Adrian lives with his stepfather and his mother. His duties at home include running errands and cleaning. There are 2 children in the family. His stepfather is employed and his mother maintains the home.
Adrian is not presently attending school. Playing with cars, playing with marbles and playing group games are his favorite activities. He also attends church activities regularly.
Please remember Adrian in your prayers. Your love and support will help him to receive the assistance he needs to grow and develop.
Adrian lives in the coastal community of Turbo, home to approximately 136,000 residents. Typical houses are constructed of cement floors, wood walls and tin roofs. The spoken language is Spanish.
The regional diet consists of bananas, fish, plantains and rice. Common health problems in this area include malnutrition, respiratory illnesses and diarrhea. Most adults in Turbo work as fishermen and earn the equivalent of $113 per month. This community has electricity and telephone service but needs water, schools, qualified teachers, food, improved housing and access to health services.
Your sponsorship allows the staff of C.D.I. Nueva Esperanza to provide Adrian with Bible teaching, medical assessments, nutritious food, sports, birthday celebrations, talent festivals, academic reinforcement and handicraft training. The center staff will also provide parent's school for the parents or guardians of Adrian.
Surrounded by the Andes Mountains, Colombia's terrain ranges from the cooler highlands to the tropical coast along the Caribbean Sea and Pacific Ocean. Vast stretches of lowlands east of the mountains are thinly populated and only partially explored.
Two of Colombia's main exports are coffee and oil, though drug trafficking is a serious problem. About 73 percent of the population is urban, and most Colombians are Catholic. The racial makeup includes mestizos (Spanish and Native American), Europeans, those of black and white ancestry, and those of black and Native American ancestry. Spanish is the official language. Compassion works in Colombia's most populated northern regions.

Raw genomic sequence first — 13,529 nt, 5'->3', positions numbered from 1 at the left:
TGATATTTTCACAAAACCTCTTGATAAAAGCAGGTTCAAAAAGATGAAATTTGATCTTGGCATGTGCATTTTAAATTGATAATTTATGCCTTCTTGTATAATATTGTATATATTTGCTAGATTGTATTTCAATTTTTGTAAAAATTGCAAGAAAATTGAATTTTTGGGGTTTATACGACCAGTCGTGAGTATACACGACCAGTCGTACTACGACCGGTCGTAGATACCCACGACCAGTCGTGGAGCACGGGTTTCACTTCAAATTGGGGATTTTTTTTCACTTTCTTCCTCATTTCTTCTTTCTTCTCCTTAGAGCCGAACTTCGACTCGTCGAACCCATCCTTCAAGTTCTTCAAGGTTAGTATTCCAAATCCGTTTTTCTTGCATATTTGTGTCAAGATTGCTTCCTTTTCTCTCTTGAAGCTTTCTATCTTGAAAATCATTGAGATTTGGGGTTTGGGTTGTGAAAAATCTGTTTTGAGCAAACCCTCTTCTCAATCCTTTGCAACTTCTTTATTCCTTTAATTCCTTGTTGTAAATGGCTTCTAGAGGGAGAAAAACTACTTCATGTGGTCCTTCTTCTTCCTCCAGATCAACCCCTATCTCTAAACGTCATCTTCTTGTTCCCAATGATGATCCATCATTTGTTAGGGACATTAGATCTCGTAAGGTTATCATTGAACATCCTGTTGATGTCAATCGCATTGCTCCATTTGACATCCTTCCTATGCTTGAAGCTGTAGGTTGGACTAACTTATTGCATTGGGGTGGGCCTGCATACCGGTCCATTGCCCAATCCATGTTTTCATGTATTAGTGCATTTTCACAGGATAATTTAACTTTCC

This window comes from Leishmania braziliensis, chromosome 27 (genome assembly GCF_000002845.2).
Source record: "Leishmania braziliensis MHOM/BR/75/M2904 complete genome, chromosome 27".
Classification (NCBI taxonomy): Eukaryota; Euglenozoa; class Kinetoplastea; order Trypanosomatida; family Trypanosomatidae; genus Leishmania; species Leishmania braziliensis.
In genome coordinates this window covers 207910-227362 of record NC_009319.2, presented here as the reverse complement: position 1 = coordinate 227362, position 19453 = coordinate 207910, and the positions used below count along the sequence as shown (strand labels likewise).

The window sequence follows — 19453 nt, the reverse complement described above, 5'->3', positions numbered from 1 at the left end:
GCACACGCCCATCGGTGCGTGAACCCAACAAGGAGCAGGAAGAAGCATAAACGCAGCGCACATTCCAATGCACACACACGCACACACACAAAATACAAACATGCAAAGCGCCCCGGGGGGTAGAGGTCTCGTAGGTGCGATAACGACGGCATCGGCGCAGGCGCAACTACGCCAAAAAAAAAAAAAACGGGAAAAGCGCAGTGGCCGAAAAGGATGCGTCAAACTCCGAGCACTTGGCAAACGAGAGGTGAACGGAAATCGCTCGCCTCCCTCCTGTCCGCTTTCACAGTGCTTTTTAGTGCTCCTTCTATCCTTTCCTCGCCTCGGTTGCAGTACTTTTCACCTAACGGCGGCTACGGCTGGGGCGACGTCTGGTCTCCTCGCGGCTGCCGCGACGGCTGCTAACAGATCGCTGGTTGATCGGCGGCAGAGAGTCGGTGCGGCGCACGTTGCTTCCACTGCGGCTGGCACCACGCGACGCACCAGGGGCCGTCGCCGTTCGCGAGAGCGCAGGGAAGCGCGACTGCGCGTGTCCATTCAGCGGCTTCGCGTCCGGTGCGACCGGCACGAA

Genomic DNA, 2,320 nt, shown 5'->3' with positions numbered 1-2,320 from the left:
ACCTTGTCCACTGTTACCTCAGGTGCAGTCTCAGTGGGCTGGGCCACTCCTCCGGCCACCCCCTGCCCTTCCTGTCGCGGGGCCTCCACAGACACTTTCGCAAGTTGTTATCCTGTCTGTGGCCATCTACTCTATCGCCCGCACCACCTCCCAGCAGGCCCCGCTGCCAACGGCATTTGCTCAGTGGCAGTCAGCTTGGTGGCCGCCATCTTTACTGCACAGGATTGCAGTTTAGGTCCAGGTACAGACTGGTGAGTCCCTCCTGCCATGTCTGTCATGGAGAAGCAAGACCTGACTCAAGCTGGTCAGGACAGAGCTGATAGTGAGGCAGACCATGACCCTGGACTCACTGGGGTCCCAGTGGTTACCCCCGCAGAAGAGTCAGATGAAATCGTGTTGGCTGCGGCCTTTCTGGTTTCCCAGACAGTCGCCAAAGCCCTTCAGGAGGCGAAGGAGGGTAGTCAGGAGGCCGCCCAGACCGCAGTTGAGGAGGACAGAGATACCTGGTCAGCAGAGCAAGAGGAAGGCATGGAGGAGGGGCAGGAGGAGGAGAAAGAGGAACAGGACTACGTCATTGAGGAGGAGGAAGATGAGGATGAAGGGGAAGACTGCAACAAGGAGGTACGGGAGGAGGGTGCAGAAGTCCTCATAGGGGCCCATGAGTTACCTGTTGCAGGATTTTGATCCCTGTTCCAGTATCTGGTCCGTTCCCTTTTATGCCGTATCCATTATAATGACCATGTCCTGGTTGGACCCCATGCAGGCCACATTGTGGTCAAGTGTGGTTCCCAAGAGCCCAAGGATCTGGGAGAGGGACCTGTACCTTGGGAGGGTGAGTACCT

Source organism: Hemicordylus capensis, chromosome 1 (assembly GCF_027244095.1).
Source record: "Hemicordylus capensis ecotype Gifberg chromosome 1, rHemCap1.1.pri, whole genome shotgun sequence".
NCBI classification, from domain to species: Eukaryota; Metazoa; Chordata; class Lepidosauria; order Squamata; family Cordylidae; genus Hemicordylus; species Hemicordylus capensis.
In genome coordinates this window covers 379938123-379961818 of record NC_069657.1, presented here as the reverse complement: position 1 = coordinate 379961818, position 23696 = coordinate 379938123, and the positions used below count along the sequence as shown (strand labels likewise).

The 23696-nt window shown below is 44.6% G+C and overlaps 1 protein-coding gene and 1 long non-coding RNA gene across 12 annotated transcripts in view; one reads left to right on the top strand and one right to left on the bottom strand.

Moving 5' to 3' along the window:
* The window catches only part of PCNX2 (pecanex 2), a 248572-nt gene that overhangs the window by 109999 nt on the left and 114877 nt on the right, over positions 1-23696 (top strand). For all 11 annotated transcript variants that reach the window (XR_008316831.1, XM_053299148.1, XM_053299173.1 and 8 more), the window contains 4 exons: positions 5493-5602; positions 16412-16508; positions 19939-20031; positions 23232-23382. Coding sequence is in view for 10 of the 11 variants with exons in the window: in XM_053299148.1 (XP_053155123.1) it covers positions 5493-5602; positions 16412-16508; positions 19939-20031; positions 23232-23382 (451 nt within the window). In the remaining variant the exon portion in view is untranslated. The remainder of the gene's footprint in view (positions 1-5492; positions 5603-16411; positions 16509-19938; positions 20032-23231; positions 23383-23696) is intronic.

Since its liberation from Spain in the early 19th century, Colombia has violently struggled to find its identity. In 1886, Colombia established its first constitution, which was modified and updated in 1991. The document established the basic present-day government structure consolidating the central government, ending rivalries among political factions, and creating the oldest democracy in Latin America. Yet peaceful coexistence among the multiethnic and multiparty groups in this country remains elusive. Despite a growing sense of confidence in the economy helped in part by a free trade agreement with the United States, Colombia resides in a perpetual state of political and social turmoil. Warring factions have battled for control since independence. Thousands of political figures have been massacred, and paramilitary groups that formed have installed a legacy of terrorism that ravages the country today. The National Front brought a measure of stability in the 1960s, but for all the gains made, Colombia is still plagued by political corruption, drug wars, guerrilla activity and terrorist violence.
Map of Colombia
Child's Location: Northwest of Medellín